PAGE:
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Doug

By Doug

I'm the Director at CS Law

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29.05.17

Farm Succession Planning

With the average age of New Zealand farmers rising, many farmers are facing the challenge of deciding what will happen to the farm after they have gone. What is needed is a formal farm succession plan.

An effective succession plan enables a smooth transition of farm ownership and control to the next generation with appropriate legal structures in place which serve the whole family.

Many people shy away from getting to grips with a plan and there are often significant roadblocks including:

  • The parents being afraid or unsure of how to talk with their children about what they intend
  • The increasing average size of the economic farming unit raises capital requirements and exposes the farm business to more debt
  • The difficulty in keeping up the momentum in implementing the farm succession plan, and
  • Acknowledging that every farm and family is unique and there’s no one-size-fits-all solution.

 

Where to start?

A farm succession plan first requires you (the parents) to start a conversation with your family and professional advisors about the future.

The first thing you’ll need to decide is whether the succession plan has the farm at the centre of the decision-making or the family who own it. This is crucial.

If the farm is the centre of the succession plan then your decisions will revolve around how to maintain and develop the existing farm so that it doesn’t fall out of the family ownership.

If the family is at the centre of the succession plan then decisions regarding what to do with the farm will revolve around what is best for the family – both now and in the future.

Involve the right people

In a farm succession planning exercise a team approach will bring about the best results. This team should include you both, your lawyer, accountant and banker. It’s critical that all these professional advisors are prepared to work together and listen to your real wishes.

Family expectations

It’s important that the expectations of each child are managed well. Have each of your children expressed their expectations regarding the future farm ownership and what role they hope to play? A family meeting as part of your succession planning creates an opportunity for open discussion amongst all members of the family.

Regardless of who is actually working on the farm it’s a good idea to listen to the whole family. You may be surprised who would like the farm retained and who is not concerned so much.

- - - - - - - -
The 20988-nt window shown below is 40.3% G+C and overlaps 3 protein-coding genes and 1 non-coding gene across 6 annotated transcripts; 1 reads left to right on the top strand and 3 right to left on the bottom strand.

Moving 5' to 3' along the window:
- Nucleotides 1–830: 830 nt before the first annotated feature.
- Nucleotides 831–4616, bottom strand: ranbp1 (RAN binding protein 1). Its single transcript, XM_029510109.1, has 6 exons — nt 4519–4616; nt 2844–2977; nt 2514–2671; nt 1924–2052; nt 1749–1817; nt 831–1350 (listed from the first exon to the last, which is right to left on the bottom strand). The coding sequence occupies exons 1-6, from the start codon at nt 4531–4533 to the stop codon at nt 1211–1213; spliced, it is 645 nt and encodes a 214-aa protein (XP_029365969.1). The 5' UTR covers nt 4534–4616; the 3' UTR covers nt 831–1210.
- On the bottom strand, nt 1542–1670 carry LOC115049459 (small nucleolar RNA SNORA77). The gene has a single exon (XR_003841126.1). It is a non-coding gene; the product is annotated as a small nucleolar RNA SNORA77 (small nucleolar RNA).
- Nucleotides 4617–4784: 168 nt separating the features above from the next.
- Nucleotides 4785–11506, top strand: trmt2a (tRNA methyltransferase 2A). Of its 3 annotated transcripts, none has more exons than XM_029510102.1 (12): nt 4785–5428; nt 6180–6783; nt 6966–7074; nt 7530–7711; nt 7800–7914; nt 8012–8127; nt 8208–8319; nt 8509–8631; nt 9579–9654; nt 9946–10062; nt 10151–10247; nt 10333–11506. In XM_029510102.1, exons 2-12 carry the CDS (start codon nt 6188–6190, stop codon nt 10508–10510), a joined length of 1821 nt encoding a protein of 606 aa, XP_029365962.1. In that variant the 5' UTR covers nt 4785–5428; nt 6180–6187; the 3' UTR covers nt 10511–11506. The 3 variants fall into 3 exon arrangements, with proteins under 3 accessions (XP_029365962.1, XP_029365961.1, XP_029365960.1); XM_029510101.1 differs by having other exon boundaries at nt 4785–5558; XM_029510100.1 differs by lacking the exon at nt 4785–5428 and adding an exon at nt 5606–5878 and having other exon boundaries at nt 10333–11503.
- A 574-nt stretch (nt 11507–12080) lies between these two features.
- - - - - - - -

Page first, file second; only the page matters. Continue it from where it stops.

Is your plan viable?

If a particular member of the family is appointed as the successor in terms of farm ownership it’s important for everybody to have confidence that the successor has the skills and aptitude to run the farm successfully.

The plan needs to realistically address the capital requirements of the family members who continue the farm and the level of debt that’s sustainable. The goal is to ensure success for the next generation.

A good plan addresses these questions:

  • Would it be equitable for non-farming members of the family to allow the farming member of the family to receive a greater amount of assets when you both die?
  • Does the family believe treating everybody equally is more important than maintaining farm ownership in the family name?
  • How do you balance the interests of your non-farming family members in the succession plan? Are there other resources for them?

You’ll need to get professional advice on what farm ownership structures should be established and the obligations you will both have to non-farming family members compared with the farming family members. You’ll also need advice about the Family Protection Act 1955 and the impact of the Property (Relationships) Act 1976 on those decisions.

You’ll also need to make sure your Wills are up to date, regardless of whether or not trusts are in place. If you have a trust, or several trusts, you should also sign a Memorandum of Wishes setting out your intentions for those trust/s.

Making it happen

A major issue in farm succession planning is that the issues can become too hard and the roadblocks we talked about earlier start to appear. It’s becoming increasing popular to appoint an independent person to be responsible to keep up the momentum so that the plan is put in place, it’s implemented and then reviewed regularly to ensure it’s actually working.

You are unique

Every family is unique; it has a different number of children, debt loading, skill base and farm characteristics as well as expectations from each child.

Don’t delay in getting your farm succession plan up and running. In the long run, you’ll be pleased you decided to tackle this now.